Investors poured $5.67 billion in new cash into U.S.-based stock funds in the latest week, the largest inflow in four weeks, as the Dow Jones Industrial Average hit a record high, data from Thomson Reuters' Lipper service showed on Thursday.
The Dow's move "feeds into investors' recent enthusiasm for stock funds," said Matthew Lemieux, analyst at Lipper.
Stock mutual funds and exchange traded funds (ETFs) have raked in $48.5 billion in new cash so far this year. Over the same stretch last year, investors put $18.8 billion into the funds. Those inflows preceded sharply negative sentiment that led to outflows of $18 billion from stock funds and ETFs throughout 2012.
Among the total inflows into stock funds in the latest week, exchange-traded funds captured $2.5 billion of the total demand in the week ended March 6, while stock mutual funds took in $3.17 billion. The Dow reached a record high of 14,253.77 points on March 5.
Over $4 billion of the new money coming into stock funds made its way into portfolios that hold U.S. stocks, the most in five weeks. Mutual funds and ETFs that hold stocks of companies outside the United States, meanwhile, attracted $1.62 billion.
The appetite, or lack thereof, for equities serves as an important barometer of investor confidence and how people feel about the state of economic growth.
Positive data over the week pointed to signs of a strengthening U.S. recovery. A drop in new U.S. claims for jobless benefits, growth in U.S. factory activity, and a rise in consumer sentiment in February boosted sentiment early in the week.
Mutual funds that invest in U.S. stocks attracted $753.2 million and international stock mutual funds saw $2.4 billion in the latest week.
Mutual funds are thought to represent the retail investor while ETFs are generally believed to represent the investment behavior of institutional investors.
Within the U.S. stocks ETF figure, there was $3.3 billion going in and $790 million coming out of funds that hold stocks outside of the United States.
The demand into stock funds did not, however, cut into cash commitments toward taxable bond funds, which reached a strong $5.26 billion over the weekly reporting period. Those were the largest cash gains since early November.
The demand for bond funds showed a renewed hunger for yield, as investors gave new money to "floating rate" corporate loan funds and high-yield "junk" bond funds.
"Investors, once again, really focused on yield," said Lemieux of Lipper.
Investors gave $820 million in new cash to high-yield bond funds after four weeks of redemptions. They also poured $1.1 billion to corporate loan funds, but opted for some safety in investment-grade corporate bond funds with $800 million in new cash commitments.
In the latest week, investors shrugged off risks to the U.S. economy stemming from $85 billion in federal spending cuts and political stalemate in Italy to drive record rallies in the Dow Jones Industrial Average.
The Dow's high of 14,253.77 points on March 5 broke the October 9, 2007 closing level which preceded the 2008 credit crisis and recession. The index then surpassed that record on March 6, when it closed at 14,296.24.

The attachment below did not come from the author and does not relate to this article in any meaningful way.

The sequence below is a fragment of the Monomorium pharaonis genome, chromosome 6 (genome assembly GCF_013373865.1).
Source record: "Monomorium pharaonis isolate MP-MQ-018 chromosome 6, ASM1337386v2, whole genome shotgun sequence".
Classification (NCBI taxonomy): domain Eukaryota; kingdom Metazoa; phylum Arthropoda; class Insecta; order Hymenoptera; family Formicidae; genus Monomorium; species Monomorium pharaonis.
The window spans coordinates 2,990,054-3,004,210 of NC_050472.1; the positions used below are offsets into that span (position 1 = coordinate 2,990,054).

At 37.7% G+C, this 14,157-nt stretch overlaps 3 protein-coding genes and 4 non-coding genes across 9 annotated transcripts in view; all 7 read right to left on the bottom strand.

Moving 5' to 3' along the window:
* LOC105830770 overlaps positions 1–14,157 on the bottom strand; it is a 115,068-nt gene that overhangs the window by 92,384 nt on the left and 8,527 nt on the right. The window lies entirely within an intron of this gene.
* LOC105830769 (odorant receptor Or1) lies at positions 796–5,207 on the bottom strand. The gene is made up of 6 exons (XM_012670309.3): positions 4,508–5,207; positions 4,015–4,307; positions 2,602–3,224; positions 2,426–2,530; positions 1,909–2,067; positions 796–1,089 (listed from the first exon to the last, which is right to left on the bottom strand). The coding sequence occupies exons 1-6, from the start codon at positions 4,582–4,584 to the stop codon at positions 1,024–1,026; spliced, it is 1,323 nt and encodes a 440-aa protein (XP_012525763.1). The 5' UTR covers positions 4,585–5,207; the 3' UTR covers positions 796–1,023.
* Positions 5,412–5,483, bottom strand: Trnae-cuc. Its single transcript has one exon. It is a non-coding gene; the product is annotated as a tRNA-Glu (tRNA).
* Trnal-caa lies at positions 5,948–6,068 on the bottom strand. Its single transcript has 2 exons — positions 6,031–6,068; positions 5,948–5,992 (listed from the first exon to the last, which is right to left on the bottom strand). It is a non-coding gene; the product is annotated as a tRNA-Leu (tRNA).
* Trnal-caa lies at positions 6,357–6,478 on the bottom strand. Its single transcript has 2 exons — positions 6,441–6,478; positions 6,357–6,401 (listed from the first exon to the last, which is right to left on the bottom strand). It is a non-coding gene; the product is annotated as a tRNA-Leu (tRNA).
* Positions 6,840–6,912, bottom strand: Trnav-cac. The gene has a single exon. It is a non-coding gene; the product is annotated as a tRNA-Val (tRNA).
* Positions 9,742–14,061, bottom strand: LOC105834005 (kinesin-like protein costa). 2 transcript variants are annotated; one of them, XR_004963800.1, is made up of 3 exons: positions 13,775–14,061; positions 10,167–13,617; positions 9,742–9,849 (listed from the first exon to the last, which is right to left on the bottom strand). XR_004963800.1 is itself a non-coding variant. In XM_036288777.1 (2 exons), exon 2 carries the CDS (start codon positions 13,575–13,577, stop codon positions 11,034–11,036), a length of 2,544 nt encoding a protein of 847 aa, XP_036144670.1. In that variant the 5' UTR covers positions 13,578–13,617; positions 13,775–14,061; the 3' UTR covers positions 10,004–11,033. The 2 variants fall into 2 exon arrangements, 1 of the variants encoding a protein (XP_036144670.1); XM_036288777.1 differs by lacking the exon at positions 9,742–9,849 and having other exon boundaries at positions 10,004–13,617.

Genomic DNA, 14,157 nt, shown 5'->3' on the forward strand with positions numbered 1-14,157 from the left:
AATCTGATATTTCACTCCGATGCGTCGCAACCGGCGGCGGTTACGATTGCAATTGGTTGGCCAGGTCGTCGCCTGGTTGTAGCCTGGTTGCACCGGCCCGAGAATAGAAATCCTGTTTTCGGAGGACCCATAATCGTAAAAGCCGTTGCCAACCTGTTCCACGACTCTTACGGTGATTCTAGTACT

The index is up 9.35 percent so far this year.
The U.S. Federal Reserve's easy monetary policy and commitment to keeping short-term interest rates near zero fueled the rally, along with the European Central Bank's pledge to maintain a loose monetary policy.
The Federal Reserve is currently buying $85 billion in bonds each month and has said it plans to keep purchasing assets until it sees a substantial improvement in the outlook for the labor market.
The benchmark S&P 500 also rose 1.7 percent over the reporting period. In addition to positive data early in the week, other data showing that the U.S. services sector expanded at its fastest pace in a year in February and that private sector hiring picked up over the month also supported the market rally.
The positive data - together with the belief that global central banks such as the Fed, ECB, Bank of Japan, and Bank of England would keep monetary stimulus in place - muted concerns of the "sequester" spending cuts and worries that Italy's political turmoil could worsen the euro zone debt crisis.
The S&P 500 has risen 8.3 percent so far this year. The rally over the latest week pushed the index to just 1.5 percent below its record close on March 6. That day, the benchmark 10-year Treasury also fell in price to yield 1.94 percent at the close of trading.
Money market funds, which are low-risk vehicles that invest in short-term securities, suffered outflows of $12.9 billion over the week. Institutional investors, who put their money in stock ETFs, accounted for nearly all of the redemptions.
"People are pulling money out of money markets. They're giving up on their negative yields and going back toward risk," said Lipper's Lemieux.
The weekly Lipper fund flow data is compiled from reports issued by U.S.-domiciled mutual funds and exchange-traded funds.
The following is a broad breakdown of the flows for the week, including exchange-traded funds (in $ billions):
Sector Flow Chg ($Bil) % Assets Assets ($Bil) Count All Equity Funds 5.672 0.19 3,084.937 10,130 Domestic Equities 4.049 0.18 2,306.195 7,513 Non-Domestic Equities 1.624 0.21 778.741 2,617 All Taxable Bond Funds 5.256 0.34 1,567.084 4,870 All Money Market Funds -12.884 -0.54 2,354.584 1,367 All Municipal Bond Funds -0.097 -0.03 325.387 1,361
(This story corrects dates of Dow records: in paragraph 4 to March 5 from March 4, and in paragraph 16 to March 5 and 6 from March 4 and 5.)
(Reporting by Sam Forgione; editing by Andrew Hay)